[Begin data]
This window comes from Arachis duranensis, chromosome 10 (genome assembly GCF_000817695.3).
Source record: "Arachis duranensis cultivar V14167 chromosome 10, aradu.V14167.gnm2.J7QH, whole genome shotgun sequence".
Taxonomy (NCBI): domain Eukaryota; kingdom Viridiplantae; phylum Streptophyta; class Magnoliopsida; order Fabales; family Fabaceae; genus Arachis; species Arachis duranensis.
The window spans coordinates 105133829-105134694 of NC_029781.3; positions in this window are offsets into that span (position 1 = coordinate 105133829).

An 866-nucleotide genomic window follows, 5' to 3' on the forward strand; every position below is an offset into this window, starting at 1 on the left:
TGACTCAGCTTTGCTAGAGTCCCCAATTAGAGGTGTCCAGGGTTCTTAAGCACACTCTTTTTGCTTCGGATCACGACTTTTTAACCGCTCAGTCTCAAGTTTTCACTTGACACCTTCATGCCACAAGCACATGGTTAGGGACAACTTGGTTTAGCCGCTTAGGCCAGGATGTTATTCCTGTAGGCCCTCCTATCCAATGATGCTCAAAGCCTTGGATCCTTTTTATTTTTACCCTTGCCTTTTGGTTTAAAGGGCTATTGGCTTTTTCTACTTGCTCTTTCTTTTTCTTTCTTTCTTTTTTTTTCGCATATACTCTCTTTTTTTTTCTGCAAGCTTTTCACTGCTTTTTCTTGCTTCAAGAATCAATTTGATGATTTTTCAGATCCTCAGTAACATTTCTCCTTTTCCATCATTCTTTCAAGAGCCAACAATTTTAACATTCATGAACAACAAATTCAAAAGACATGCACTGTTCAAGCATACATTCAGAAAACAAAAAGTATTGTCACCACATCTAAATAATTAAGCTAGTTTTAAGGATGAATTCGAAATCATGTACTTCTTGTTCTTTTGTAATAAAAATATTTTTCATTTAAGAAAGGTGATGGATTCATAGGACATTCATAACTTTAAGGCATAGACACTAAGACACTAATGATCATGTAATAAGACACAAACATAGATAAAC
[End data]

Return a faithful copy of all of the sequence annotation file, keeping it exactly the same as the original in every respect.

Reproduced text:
This window comes from Arachis duranensis, chromosome 10 (genome assembly GCF_000817695.3).
Source record: "Arachis duranensis cultivar V14167 chromosome 10, aradu.V14167.gnm2.J7QH, whole genome shotgun sequence".
Taxonomy (NCBI): domain Eukaryota; kingdom Viridiplantae; phylum Streptophyta; class Magnoliopsida; order Fabales; family Fabaceae; genus Arachis; species Arachis duranensis.
The window spans coordinates 105133829-105134694 of NC_029781.3; positions in this window are offsets into that span (position 1 = coordinate 105133829).

An 866-nucleotide genomic window follows, 5' to 3' on the forward strand; every position below is an offset into this window, starting at 1 on the left:
TGACTCAGCTTTGCTAGAGTCCCCAATTAGAGGTGTCCAGGGTTCTTAAGCACACTCTTTTTGCTTCGGATCACGACTTTTTAACCGCTCAGTCTCAAGTTTTCACTTGACACCTTCATGCCACAAGCACATGGTTAGGGACAACTTGGTTTAGCCGCTTAGGCCAGGATGTTATTCCTGTAGGCCCTCCTATCCAATGATGCTCAAAGCCTTGGATCCTTTTTATTTTTACCCTTGCCTTTTGGTTTAAAGGGCTATTGGCTTTTTCTACTTGCTCTTTCTTTTTCTTTCTTTCTTTTTTTTTCGCATATACTCTCTTTTTTTTTCTGCAAGCTTTTCACTGCTTTTTCTTGCTTCAAGAATCAATTTGATGATTTTTCAGATCCTCAGTAACATTTCTCCTTTTCCATCATTCTTTCAAGAGCCAACAATTTTAACATTCATGAACAACAAATTCAAAAGACATGCACTGTTCAAGCATACATTCAGAAAACAAAAAGTATTGTCACCACATCTAAATAATTAAGCTAGTTTTAAGGATGAATTCGAAATCATGTACTTCTTGTTCTTTTGTAATAAAAATATTTTTCATTTAAGAAAGGTGATGGATTCATAGGACATTCATAACTTTAAGGCATAGACACTAAGACACTAATGATCATGTAATAAGACACAAACATAGATAAAC